The McGregor Museum holds two large skulls of adult saltwater crocodiles which are accompanied by a taxidermied juvenile shown breaking out of an egg.

McGregor Museum: The Site

The McGregor Museum is housed in the Old Biology Building on the City Campus of the University of Auckland. This museum was named for Prof. W.R. McGregor, the Zoology professor who collected the bulk of the material for use in the teaching of biology and zoology classes at the university.

This web-site is forever growing as more of the collection becomes digitised. It has been prepared to share some of the resources that are available in the McGregor Museum with fellow staff at the University of Auckland and the wider educational community. We encourage the use of these images for educational use in both university and school settings, wherever in the world that you are. Museums need to be seen and appreciated and we feel a “living museum” needs to be widely used, which is made easier through sharing content via the internet.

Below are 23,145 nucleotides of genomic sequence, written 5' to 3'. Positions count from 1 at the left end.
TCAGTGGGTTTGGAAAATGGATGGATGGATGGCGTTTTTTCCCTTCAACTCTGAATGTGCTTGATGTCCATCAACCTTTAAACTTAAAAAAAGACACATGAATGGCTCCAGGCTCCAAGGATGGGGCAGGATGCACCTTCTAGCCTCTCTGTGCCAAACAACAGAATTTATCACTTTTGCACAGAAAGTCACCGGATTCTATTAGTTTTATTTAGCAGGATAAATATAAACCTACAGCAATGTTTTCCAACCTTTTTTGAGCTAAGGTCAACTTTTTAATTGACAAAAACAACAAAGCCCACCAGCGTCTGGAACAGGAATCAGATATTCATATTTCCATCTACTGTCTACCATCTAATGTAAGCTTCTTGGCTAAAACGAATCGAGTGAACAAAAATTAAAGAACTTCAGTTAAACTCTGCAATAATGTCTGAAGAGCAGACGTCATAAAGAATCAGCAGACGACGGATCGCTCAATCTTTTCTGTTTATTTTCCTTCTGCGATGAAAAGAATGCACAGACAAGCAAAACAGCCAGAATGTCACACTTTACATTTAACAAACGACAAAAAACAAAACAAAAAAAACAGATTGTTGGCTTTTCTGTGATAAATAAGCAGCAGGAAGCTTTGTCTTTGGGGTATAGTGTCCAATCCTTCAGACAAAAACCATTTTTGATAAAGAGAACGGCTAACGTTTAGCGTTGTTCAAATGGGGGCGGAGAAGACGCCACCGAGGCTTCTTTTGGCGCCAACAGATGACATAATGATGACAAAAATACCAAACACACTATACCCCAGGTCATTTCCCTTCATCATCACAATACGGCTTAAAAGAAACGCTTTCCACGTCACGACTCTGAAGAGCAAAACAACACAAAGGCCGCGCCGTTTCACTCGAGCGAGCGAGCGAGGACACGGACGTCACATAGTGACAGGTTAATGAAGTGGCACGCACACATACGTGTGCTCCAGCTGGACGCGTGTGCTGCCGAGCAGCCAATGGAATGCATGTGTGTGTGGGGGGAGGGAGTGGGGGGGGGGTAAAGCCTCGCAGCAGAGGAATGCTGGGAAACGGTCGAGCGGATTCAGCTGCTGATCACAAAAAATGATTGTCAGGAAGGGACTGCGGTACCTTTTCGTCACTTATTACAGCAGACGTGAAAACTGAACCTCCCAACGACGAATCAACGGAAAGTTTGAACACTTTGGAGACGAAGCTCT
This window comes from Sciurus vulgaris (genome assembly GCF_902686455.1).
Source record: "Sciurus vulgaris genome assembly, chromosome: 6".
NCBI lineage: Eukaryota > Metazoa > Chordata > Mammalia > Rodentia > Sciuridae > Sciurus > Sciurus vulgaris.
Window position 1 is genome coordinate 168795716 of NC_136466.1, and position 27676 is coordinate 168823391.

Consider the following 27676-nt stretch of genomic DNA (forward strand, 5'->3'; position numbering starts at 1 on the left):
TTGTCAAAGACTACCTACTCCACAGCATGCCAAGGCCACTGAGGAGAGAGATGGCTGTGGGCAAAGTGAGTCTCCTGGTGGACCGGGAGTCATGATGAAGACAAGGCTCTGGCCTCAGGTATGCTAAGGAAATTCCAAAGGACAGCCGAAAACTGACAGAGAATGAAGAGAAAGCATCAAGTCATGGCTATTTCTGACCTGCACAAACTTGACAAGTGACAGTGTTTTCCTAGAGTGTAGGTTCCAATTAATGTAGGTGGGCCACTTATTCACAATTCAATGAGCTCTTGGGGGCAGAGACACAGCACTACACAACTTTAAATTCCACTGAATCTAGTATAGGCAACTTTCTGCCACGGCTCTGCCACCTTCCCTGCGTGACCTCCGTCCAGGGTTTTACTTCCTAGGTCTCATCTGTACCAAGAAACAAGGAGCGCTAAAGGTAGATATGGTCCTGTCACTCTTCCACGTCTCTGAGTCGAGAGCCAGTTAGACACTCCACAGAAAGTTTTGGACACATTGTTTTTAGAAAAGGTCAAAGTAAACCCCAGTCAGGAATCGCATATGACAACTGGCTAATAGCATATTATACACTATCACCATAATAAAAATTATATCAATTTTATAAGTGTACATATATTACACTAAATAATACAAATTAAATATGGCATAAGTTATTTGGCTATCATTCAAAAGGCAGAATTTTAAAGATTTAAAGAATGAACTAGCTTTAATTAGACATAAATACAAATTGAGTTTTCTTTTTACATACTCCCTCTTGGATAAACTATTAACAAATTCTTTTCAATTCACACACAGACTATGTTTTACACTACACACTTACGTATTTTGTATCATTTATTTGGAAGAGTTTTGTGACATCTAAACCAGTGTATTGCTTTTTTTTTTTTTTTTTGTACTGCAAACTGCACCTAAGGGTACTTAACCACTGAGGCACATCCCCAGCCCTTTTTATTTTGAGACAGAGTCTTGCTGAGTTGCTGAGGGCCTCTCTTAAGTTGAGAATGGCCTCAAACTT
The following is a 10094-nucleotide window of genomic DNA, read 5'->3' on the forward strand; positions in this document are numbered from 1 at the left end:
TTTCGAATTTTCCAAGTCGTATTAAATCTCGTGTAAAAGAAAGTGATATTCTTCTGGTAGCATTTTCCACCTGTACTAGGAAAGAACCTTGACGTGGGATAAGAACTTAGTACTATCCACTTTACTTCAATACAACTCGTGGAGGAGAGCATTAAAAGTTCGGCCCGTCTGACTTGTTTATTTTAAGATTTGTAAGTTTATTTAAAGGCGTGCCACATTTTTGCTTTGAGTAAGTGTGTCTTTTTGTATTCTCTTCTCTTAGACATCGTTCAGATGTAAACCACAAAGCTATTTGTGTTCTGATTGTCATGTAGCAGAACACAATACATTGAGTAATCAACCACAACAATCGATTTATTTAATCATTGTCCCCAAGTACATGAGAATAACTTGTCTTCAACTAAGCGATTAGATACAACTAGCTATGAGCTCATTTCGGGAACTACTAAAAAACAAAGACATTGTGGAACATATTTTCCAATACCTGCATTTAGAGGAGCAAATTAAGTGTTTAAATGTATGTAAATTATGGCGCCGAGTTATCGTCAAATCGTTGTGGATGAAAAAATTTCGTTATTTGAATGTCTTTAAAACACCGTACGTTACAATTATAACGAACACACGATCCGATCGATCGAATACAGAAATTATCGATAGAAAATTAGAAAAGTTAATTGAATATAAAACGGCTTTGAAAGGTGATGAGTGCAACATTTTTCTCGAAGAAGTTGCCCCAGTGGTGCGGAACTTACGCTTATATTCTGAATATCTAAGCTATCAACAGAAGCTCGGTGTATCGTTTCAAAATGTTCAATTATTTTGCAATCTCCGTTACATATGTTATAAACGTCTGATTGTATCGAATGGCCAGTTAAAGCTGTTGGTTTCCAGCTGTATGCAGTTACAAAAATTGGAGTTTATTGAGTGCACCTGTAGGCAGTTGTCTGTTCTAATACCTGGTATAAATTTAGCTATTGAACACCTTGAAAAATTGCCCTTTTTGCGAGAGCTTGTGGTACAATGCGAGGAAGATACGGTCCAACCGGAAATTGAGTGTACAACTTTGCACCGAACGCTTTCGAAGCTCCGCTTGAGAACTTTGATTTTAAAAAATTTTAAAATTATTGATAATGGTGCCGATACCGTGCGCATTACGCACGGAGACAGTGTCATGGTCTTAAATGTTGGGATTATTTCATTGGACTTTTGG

Thanks to a University of Auckland Teaching Improvement Grant (to Amanda Harper, Brendon Dunphy, David Seldon and Mary Sewell) for the set-up and initial content of this web site. Web site design and construction is thanks to Simon Collings, Elliot Brown and Caroline Aspden (School of Biological Sciences, UoA). Colour photographs and movie clips of museum specimens are credited to Tim Page (Faculty of Arts, UoA), Black and white historic images are from Archives (School of Biological Sciences, UoA), audio commentary of museum specimens is by Joan Robb with help from Lindsay Baragwanath, Panoramas of the McGregor rooms are thanks to Brian Donovan (Centre for Academic Development, UoA), and all teaching charts were scanned by Igor Drecki (School of Environment, UoA).

Visits to the McGregor Museum can be arranged by appointment through the Curator, Dr. Mary A. Sewell (m.sewell@auckland.ac.nz).

Pisum sativum – Pea flower

The pea is a member of the legume family Fabaceae in the order Fabales. This is the 3rd largest family of flowering plants and contains many commercially valuable species.

This model shows the specialised structure of the pea flower with its combination of fused petals and interesting arrangement.
The collection also includes a model of the legume (pod) containing seeds (peas).

Sheep Skull

The museum houses a variety of different mammalian skulls which are great teaching aids for topics such as eco-morphology, by comparing the different shapes and sizes of homologous structures between species of differing ecology.